Maybe the Galaxy S 5 will be refreshingly affordable (maybe not)

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The Galaxy S 5 is on its way, and in just a matter of weeks, on April 11, the Android smartphone will go up for sale around the globe. If you’re gearing up to snag one of those GS5 handsets on day one, what might you end up paying? While Samsung hasn’t officially revealed any pricing, there’s already some talk that the GS5 could end up being notably less expensive than the GS4 was at the time of its own launch.

A story out of South Korea reports that Samsung intends to price the GS5 there about $100-$140 lower than the GS4 first sold for. Specifically, it points to hardware decisions like sticking with a 1080p screen and just 2GB of RAM as deliberate cost-cutting measures.

But even it that’s true, would those savings translate into other markets? We’re not sure. For one thing, South Korean pricing for these phones is generally quite high to begin with, and even $100 savings there might translate into a much smaller figure in nations abroad.

Then there are the contests. A number of US carriers (as well as Samsung itself) are running GS5 giveaways, and as part of their official rules, they all need to disclose what the prizes are worth. The numbers they provide run the gamut from $610 to $700, and that really doesn’t sound any different from how the GS4 launched.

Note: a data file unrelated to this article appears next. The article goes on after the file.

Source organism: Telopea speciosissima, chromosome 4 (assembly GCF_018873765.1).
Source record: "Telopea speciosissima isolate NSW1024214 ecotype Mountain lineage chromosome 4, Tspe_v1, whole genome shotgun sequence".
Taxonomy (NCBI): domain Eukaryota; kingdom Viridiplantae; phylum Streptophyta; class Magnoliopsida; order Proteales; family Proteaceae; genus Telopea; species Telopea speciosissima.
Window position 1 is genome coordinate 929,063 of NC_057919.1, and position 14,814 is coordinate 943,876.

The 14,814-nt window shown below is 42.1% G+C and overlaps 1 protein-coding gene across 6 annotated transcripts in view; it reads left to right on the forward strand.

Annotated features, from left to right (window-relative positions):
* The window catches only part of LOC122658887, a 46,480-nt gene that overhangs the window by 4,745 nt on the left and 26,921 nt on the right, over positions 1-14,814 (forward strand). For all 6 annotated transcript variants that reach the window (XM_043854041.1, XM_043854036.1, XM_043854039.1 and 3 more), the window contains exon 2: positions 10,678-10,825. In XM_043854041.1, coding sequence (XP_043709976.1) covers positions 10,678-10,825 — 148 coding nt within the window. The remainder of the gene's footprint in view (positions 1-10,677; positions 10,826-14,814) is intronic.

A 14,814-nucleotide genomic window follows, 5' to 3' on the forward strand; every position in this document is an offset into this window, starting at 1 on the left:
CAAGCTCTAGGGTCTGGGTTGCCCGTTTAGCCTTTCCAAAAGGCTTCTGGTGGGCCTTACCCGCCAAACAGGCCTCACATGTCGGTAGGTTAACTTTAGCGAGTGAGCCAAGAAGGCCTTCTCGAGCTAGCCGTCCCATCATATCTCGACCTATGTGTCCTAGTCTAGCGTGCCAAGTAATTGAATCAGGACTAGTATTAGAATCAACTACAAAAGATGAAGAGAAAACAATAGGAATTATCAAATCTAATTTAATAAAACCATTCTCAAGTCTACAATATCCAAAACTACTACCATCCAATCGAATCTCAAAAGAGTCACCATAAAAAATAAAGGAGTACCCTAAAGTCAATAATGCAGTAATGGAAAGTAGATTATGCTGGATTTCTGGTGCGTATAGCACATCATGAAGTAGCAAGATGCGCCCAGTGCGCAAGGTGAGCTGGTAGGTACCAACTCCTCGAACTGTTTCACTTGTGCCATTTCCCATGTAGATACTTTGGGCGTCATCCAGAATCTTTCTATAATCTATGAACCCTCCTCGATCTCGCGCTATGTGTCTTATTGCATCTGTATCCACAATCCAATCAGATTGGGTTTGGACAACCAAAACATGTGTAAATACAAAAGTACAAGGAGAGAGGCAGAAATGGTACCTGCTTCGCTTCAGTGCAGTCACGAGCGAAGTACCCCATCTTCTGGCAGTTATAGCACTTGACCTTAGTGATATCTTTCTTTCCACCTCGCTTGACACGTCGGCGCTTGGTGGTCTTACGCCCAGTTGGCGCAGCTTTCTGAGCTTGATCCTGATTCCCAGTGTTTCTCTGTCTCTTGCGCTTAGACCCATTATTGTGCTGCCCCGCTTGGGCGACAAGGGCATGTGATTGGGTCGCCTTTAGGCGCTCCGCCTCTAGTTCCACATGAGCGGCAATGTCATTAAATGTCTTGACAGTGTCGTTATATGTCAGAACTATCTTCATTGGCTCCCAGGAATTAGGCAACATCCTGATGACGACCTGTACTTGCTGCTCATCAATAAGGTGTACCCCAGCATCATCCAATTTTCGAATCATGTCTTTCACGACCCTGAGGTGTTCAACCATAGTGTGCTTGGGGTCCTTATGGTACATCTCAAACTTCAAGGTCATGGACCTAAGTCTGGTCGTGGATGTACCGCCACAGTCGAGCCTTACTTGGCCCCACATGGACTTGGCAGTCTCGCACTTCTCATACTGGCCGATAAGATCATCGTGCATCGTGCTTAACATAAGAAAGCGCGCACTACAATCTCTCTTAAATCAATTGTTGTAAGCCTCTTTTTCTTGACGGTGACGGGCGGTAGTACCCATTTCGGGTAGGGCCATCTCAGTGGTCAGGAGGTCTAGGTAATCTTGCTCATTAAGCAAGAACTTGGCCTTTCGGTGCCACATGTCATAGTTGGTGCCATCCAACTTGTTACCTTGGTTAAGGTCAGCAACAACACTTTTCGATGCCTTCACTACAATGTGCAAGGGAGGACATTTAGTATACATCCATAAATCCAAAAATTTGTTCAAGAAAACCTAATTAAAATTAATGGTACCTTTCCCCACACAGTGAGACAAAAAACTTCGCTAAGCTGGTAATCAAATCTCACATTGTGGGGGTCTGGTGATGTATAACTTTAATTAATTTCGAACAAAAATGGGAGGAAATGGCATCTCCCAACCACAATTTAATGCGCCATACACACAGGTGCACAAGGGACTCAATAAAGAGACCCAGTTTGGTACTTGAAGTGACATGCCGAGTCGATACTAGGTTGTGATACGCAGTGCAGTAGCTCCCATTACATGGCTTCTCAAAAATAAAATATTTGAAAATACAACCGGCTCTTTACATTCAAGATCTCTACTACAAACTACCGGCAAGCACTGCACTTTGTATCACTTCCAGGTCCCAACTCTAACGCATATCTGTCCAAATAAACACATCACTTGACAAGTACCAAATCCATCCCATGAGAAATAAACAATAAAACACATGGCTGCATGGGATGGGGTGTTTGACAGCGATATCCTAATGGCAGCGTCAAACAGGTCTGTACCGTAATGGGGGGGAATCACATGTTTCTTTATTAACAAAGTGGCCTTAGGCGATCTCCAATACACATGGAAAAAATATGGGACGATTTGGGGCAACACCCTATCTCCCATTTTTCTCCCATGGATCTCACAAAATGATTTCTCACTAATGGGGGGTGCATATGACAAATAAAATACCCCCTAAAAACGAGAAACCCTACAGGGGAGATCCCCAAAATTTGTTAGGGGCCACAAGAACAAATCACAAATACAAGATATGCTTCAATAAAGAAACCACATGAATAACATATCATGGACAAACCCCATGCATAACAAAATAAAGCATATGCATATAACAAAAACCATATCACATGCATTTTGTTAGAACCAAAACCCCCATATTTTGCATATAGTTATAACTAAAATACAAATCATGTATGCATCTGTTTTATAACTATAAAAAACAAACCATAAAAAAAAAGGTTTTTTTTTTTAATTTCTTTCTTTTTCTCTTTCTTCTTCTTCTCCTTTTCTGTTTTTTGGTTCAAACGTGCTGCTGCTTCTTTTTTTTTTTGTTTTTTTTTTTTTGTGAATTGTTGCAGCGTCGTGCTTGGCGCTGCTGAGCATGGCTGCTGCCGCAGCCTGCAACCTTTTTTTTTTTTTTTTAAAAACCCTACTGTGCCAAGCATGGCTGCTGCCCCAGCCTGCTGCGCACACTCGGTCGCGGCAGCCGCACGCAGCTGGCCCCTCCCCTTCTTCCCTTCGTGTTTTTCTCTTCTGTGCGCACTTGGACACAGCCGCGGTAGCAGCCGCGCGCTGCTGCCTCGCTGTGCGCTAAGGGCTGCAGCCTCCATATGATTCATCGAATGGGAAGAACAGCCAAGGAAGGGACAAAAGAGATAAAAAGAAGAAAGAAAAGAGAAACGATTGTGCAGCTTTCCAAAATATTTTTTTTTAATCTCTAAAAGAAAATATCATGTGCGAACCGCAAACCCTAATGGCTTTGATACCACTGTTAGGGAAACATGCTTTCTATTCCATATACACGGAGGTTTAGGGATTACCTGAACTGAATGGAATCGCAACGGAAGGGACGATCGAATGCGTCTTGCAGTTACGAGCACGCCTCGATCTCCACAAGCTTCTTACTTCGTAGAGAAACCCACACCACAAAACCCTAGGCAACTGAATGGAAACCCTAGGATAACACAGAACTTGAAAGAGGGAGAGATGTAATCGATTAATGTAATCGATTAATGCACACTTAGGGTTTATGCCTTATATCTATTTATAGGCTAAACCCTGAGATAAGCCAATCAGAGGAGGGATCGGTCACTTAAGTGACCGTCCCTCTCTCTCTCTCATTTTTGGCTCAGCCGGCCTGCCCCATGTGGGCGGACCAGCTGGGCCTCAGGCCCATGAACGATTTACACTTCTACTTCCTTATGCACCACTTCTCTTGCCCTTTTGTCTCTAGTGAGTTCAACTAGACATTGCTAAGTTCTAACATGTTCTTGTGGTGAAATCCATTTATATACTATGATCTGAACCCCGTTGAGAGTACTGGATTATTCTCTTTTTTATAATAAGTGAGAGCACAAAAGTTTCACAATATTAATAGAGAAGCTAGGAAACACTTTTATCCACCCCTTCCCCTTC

Does that mean that the South Korean theory is busted? Or could the GS5 actually be more affordable than those contests make it out to be? We can’t say just yet, but one thing is certain: cheaper phones sell great, so the lower Samsung can price the GS5, the better it might sell.

Source: ZDNet Korea, Samsung
Via: Unwired View, Gotta Be Mobile

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About The Author
Stephen Schenck
Stephen has been writing about electronics since 2008, which only serves to frustrate him that he waited so long to combine his love of gadgets and his degree in writing. In his spare time, he collects console and arcade game hardware, is a motorcycle enthusiast, and enjoys trapping blue crabs. Stephen's first mobile device was a 624 MHz Dell Axim X30, which he's convinced is still a viable platform. Stephen longs for a market where phones are sold independently of service, and bandwidth is cheap and plentiful; he's not holding his breath. In the meantime, he devours smartphone news and tries to sort out the juicy bitsRead more about Stephen Schenck!